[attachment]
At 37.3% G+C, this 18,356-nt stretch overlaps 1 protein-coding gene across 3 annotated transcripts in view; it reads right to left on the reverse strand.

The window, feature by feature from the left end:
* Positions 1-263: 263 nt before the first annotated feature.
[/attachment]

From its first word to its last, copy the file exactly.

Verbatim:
At 37.3% G+C, this 18,356-nt stretch overlaps 1 protein-coding gene across 3 annotated transcripts in view; it reads right to left on the reverse strand.

The window, feature by feature from the left end:
* Positions 1-263: 263 nt before the first annotated feature.